Feminists and Femmes Fatales

  • Ayako Kano


The preceding chapters showed Matsui Sumako as a New Woman, a sexual subject par excellence. When performed on stage, however, the New Woman takes on various hues: The primary colors that make up the full palette are that of the outspoken and rational feminist on one end and the seductive and irrational femme fatale on the other end, with many gradations in between. During her short but brilliant career, Matsui Sumako performed a number of roles that might be called feminist, but also a number of roles that could be labeled femme fatale. How are we to understand an actress who acted both as a feminist and as a femme fatale? And what is the relationship of both figures to the definition of womanhood as grounded in the body? And are the feminist and femme fatale figures as distant from each other as they might seem at first glance?


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    For the Japanese production, Nakayama Shimpei composed a song based on the Japanese lines of this song, to be sung by Matsui Sumako. On the songs performed by Sumako during her career, see Harris I. Martin, “Popular Music and Social Change in Prewar Japan,” The Japan Interpreter 7, no. 3–4 (1972): 332–352; Komota Nobuo, et al., eds., Nihon ryūkōka shi: senzen hen (History of Japanese popular song: Prewar) (Tokyo: Shakai Shisōsha, 1981).Google Scholar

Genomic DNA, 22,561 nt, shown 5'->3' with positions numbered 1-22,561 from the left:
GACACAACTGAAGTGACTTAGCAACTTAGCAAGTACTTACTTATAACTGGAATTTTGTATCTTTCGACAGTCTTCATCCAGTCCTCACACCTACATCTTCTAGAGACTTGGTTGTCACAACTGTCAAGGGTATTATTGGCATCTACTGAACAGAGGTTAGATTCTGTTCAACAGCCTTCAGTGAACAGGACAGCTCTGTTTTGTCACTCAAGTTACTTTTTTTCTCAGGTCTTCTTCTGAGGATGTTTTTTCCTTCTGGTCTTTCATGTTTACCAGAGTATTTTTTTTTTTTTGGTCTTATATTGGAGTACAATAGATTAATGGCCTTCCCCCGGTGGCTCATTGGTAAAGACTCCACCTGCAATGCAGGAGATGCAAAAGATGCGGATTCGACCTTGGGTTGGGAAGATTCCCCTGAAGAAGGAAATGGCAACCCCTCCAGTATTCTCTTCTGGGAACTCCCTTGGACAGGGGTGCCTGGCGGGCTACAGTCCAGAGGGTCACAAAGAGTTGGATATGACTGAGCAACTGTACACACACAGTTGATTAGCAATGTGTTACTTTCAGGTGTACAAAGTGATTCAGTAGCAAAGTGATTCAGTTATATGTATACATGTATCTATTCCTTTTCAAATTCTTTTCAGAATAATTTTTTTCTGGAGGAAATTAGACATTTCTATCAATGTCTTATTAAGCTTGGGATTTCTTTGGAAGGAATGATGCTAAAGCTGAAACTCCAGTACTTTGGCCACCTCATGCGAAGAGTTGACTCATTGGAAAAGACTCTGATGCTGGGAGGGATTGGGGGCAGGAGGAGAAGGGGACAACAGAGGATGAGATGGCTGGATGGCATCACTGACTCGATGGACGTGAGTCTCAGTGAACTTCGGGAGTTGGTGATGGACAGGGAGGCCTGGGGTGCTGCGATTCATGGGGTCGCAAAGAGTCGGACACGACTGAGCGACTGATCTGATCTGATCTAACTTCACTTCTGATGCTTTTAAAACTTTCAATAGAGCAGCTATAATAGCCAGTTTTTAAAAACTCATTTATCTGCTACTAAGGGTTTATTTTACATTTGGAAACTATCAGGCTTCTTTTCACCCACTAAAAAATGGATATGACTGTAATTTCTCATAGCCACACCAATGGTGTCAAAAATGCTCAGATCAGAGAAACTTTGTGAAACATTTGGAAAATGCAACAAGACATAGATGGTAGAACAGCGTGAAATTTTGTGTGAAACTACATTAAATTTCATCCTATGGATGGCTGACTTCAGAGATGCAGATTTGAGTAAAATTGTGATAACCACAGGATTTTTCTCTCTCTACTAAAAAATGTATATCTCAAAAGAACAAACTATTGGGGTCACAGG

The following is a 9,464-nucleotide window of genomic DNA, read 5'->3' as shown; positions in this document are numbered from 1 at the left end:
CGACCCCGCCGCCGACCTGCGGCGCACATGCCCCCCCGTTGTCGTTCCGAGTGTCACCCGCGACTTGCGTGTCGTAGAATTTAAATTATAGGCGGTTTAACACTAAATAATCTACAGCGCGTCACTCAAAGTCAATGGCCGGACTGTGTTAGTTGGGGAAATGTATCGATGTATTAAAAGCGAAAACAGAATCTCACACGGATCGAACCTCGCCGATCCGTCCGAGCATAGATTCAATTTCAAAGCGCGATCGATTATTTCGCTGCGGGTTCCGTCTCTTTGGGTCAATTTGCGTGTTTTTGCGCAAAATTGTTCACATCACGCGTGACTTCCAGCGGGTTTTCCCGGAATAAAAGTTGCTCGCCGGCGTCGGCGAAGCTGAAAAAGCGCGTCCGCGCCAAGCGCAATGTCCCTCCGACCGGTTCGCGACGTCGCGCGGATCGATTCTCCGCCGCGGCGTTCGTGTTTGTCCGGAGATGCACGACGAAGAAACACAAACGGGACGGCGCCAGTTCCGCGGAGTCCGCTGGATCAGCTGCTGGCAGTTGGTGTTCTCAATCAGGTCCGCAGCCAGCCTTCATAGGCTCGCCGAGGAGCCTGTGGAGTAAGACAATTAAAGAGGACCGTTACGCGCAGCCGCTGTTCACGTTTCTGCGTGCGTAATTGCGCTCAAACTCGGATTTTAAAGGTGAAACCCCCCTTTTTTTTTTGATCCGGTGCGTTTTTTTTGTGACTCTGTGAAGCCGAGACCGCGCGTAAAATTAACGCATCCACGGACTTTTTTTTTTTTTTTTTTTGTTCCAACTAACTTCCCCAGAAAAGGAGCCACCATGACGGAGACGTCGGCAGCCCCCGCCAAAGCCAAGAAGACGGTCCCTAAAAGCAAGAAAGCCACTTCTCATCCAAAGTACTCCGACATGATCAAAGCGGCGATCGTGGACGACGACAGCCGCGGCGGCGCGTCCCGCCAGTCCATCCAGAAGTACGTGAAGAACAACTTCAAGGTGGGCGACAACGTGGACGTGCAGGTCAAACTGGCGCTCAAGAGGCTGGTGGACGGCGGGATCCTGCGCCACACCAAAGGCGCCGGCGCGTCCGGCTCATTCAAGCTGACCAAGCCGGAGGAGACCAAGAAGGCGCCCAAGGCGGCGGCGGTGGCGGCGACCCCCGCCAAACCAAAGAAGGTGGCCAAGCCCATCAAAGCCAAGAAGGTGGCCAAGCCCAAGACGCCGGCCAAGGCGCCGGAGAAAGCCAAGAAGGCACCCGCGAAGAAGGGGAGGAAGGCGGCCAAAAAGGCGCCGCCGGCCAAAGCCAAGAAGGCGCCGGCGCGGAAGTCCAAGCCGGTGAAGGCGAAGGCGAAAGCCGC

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    Watanabe Jun’ichi begins the prologue to his novelization of Matsui Sumako’s biography with a description of the three recordings she made. She recorded two songs from The Sunken Bell and one song each from Tolstoy’s Resurrection and his Living Corpse. “Katūsha’s Song” from Resurrection became a tremendous hit, and 40,000 records were sold. See Watanabe Jun’ichi, Joyū (Actress) (Tokyo: Shūeisha, 1983).Google Scholar

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© Ayako Kano 2001

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  • Ayako Kano

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